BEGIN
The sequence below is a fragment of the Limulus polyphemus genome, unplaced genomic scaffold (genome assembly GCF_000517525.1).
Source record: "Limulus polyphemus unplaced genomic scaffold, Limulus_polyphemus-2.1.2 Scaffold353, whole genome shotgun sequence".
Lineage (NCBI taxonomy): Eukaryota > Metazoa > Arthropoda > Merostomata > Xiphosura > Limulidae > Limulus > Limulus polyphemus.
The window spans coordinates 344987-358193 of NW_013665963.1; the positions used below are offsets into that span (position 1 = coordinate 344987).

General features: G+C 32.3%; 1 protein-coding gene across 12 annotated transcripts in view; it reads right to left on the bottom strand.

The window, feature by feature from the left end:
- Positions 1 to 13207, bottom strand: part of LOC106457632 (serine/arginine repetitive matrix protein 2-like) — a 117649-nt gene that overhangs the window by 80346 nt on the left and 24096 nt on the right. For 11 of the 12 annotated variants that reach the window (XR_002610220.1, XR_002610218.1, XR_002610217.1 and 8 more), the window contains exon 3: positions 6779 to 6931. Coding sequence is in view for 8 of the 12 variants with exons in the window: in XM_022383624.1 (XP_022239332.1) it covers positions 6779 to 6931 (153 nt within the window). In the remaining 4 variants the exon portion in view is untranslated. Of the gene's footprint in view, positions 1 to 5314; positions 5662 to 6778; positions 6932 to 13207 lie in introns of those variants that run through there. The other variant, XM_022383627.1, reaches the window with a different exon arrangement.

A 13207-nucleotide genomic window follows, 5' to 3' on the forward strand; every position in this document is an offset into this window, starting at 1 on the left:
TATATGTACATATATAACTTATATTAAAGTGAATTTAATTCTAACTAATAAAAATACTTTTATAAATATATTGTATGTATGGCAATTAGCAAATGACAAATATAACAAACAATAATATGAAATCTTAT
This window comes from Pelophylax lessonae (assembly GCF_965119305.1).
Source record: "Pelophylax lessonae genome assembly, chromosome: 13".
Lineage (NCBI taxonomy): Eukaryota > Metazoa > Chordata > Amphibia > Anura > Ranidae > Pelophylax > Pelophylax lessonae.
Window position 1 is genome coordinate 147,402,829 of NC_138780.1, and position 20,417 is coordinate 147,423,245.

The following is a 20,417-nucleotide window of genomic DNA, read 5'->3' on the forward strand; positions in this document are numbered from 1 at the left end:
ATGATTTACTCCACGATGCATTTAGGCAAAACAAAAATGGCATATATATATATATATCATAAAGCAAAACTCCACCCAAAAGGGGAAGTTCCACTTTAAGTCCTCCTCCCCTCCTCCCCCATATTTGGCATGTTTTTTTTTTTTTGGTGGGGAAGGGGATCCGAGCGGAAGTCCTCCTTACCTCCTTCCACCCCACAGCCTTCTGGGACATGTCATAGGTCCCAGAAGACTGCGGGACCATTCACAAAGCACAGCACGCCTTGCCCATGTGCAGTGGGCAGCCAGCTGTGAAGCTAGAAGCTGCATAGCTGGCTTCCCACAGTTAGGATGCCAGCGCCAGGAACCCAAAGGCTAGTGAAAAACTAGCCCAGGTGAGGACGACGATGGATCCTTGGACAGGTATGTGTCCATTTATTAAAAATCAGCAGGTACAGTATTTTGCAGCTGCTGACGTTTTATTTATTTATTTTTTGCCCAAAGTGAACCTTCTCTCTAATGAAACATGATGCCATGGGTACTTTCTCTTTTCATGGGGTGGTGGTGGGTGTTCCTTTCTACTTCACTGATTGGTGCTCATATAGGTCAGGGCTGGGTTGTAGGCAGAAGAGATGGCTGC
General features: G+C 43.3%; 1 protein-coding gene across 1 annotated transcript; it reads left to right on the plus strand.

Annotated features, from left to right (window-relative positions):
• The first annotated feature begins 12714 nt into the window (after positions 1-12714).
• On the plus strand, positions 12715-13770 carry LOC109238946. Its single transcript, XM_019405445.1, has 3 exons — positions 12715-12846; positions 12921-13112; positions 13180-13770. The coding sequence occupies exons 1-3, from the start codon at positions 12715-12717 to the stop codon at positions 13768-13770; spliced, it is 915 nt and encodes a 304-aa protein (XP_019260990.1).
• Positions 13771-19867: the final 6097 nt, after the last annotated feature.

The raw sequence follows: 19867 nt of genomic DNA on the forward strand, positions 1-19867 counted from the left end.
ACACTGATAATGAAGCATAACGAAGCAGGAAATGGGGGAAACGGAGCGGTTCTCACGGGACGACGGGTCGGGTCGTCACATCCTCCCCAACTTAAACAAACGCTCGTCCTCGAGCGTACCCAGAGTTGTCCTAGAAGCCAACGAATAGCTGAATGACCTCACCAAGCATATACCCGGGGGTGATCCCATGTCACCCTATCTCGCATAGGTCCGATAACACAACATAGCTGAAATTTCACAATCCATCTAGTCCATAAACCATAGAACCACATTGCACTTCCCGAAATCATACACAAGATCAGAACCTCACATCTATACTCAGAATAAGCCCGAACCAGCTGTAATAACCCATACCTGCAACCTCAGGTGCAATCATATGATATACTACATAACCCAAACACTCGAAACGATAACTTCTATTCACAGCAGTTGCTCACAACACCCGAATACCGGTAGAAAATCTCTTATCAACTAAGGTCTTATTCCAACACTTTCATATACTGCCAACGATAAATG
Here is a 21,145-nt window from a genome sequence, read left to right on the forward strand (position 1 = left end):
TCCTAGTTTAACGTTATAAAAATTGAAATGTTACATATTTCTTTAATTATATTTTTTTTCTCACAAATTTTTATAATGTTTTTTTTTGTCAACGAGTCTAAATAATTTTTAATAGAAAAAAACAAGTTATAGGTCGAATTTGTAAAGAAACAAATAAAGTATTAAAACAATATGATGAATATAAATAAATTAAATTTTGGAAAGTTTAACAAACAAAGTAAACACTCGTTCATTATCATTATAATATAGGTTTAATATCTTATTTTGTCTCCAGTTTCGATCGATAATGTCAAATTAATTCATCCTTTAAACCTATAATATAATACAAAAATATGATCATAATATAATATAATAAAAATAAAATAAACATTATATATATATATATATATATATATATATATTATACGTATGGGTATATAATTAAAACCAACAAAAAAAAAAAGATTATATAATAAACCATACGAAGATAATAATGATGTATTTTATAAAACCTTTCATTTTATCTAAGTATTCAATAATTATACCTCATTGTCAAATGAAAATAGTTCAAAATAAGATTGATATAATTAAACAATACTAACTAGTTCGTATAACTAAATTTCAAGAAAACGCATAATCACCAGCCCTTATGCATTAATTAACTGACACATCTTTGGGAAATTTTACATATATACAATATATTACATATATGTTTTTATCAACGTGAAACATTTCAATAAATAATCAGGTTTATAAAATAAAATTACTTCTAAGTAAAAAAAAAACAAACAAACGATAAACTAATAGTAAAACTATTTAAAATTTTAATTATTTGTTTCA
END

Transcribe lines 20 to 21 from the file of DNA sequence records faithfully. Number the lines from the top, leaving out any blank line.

• Positions 13771-19867: the final 6097 nt, after the last annotated feature.

The raw sequence follows: 19867 nt of genomic DNA on the forward strand, positions 1-19867 counted from the left end.